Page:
"Welcome to the Half-ass State"
The Palm Beach Post's Randy Schultz lays it on the line:
Take down those signs at the state line. Change them from "Welcome to the Sunshine State" to "Welcome to the Half-ass State." Florida has been heading that way for 30 years. After last week's approval of Amendment 1, we're there."It's tricky to discuss government spending and taxation in Florida; the state plays games that Vegas hasn't even heard of. But let's start with a quiz:"
- Guess which state ranks 47th in the number of employees per 10,000 residents? "You know the answer. Yet over the past year, Gov. Crist and legislative leaders made lots of Floridians believe that they are paying way too much in property taxes. How can we be paying too much, though, if the state is spending so little?" "Bottomed out, and that isn't the half of it".
- Guess which state ranks last in per capita spending on higher education?
- Guess which state's universities have the highest ratio of students per teacher?
- Guess which state ranks 48th in per-pupil spending on public schools?
- Guess which state ranks 38th in spending per recipient of Medicaid, the federal-state health program for the poor?
Charlie "talking out of both sides of his mouth?"
"On Tuesday, Florida voters passed a property-tax cut with Gov. Charlie Crist as chief cheerleader. On Thursday, the governor proposed a $70 billion budget that calls for additional property-tax money for schools."
Is the governor talking out of both sides of his mouth?"Crist predicted that the amendment -- which increases the homestead exemption on residential property and lets homeowners keep their tax savings when they move -- would 'reignite' Florida's housing market."
Yes and no.
The governor doesn't write the actual budget, he just proposes it. So his proposal is based on data from November forecasts that predicted a $2.5 billion budget shortfall and relied on optimistic assumptions about the passage of Amendment 1. Legislators say those assumptions may be out of date.
So his proposed budget assumes that, without increasing taxes, there will be an increase in property-tax collections of $338 million to pay for schools anyway, and his budget proposal replaces the $138 million in school funds that schools will lose because of the amendment.
"The governor's projections are based on predictions that commercial and industrial property will continue to increase in value and that new development, while slower, is still accommodating 800 newcomers each day."
He is counting on a 3.2 percent overall increase in the tax roll next year."Lawmakers: Crist's numbers might not add up".
State economists are wary of that optimism now, however.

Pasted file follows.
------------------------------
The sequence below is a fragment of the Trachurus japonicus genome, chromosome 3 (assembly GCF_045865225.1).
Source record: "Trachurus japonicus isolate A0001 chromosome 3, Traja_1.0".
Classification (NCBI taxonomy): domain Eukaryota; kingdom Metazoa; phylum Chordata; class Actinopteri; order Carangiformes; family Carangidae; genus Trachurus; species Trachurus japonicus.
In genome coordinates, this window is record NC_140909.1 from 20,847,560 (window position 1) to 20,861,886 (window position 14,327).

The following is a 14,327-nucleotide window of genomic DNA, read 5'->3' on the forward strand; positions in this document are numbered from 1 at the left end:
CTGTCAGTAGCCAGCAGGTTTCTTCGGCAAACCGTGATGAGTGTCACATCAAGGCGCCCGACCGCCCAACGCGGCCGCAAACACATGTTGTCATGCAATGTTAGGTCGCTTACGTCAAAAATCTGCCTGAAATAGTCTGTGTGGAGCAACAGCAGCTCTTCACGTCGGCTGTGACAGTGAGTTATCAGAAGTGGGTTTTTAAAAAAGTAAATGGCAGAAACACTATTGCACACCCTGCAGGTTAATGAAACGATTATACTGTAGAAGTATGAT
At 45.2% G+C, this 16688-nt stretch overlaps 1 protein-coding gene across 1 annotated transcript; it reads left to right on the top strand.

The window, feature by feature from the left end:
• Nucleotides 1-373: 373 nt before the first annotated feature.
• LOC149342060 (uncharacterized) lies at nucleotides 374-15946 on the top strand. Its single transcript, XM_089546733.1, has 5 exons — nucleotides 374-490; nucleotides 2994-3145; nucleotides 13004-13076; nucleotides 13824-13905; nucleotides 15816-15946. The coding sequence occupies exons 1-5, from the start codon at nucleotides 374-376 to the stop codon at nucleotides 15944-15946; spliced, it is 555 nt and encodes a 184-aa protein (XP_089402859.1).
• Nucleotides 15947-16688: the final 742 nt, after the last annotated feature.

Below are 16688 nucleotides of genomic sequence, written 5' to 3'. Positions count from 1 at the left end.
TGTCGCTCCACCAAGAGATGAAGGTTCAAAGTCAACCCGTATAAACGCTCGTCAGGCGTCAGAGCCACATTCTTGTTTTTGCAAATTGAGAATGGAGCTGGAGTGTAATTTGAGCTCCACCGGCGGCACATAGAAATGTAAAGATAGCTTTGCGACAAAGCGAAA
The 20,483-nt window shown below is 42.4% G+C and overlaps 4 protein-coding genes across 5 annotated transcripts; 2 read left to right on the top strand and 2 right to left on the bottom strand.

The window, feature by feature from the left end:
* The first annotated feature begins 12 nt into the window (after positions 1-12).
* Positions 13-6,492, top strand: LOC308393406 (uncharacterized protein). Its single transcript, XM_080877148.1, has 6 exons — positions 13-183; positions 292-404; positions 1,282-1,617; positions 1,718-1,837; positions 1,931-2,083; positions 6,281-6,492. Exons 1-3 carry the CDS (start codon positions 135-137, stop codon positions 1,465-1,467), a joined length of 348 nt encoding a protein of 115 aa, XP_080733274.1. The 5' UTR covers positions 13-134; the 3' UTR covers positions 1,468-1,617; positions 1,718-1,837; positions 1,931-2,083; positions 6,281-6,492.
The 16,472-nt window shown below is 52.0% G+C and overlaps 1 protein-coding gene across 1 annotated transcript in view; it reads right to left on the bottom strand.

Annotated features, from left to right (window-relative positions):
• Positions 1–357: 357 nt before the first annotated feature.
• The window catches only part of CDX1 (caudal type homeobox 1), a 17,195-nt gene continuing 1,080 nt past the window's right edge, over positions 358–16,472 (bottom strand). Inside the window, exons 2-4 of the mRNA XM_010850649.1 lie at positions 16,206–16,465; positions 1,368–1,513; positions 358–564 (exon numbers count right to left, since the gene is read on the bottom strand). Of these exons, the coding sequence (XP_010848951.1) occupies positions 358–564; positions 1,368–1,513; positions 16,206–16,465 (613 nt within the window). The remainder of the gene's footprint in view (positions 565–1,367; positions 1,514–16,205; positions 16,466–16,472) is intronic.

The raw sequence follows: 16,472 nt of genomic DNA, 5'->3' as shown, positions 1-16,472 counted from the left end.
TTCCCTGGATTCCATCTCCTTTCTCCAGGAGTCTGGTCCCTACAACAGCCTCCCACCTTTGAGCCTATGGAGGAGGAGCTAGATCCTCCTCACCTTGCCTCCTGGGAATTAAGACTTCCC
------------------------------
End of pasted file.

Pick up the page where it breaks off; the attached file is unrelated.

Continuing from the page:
''Property-tax revenue has become less certain than in the past,'' said David Denslow, a University of Florida economics professor. Any attempt at forecasting, he warns, is likely to "miss the target.''
If legislators were to adopt the governor's spending plan, it would raise the local government share of the education budget to a record 46.9 percent. If property values decline and revenues fall, school districts would have to raise tax rates to balance their budgets. That could cut into the $876 million in tax savings voters were expecting in 2009 because of Amendment 1.
Perhaps Charlie's vaunted clout is more hyperbole than reality: "a lot of legislators didn't read the stories about Crist's newly enhanced clout. Two days later, when the governor released his recommendations for next year's spending, he drew sharp criticism. Few lawmakers share his willingness to build a $70 billion budget on expanded gambling, reserves and a hunch that the economy will rebound." "Crist's goals, styles differ from House budget chair".
Could it be that, "for Crist, national politics also may be in play"?: "The governor plans to campaign for McCain across the country heading into this week's Super Tuesday presidential primary contests. And he also seems to think that slashing state programs and services won't help Republicans win Florida in November."
Charlie not "perceived as presidential"?
"Vice President Crist? His pals are touting his prospects, and after his big assist to McCain it's hardly out of the question. Former Republican Gov. Bob Martinez, in a Political Connections interview ... said Crist is likely to be on a short list of running mate prospects. But at 71, McCain must choose someone perceived as presidential." "For now, we can still call him governor".
Hill's "Panhandle problem"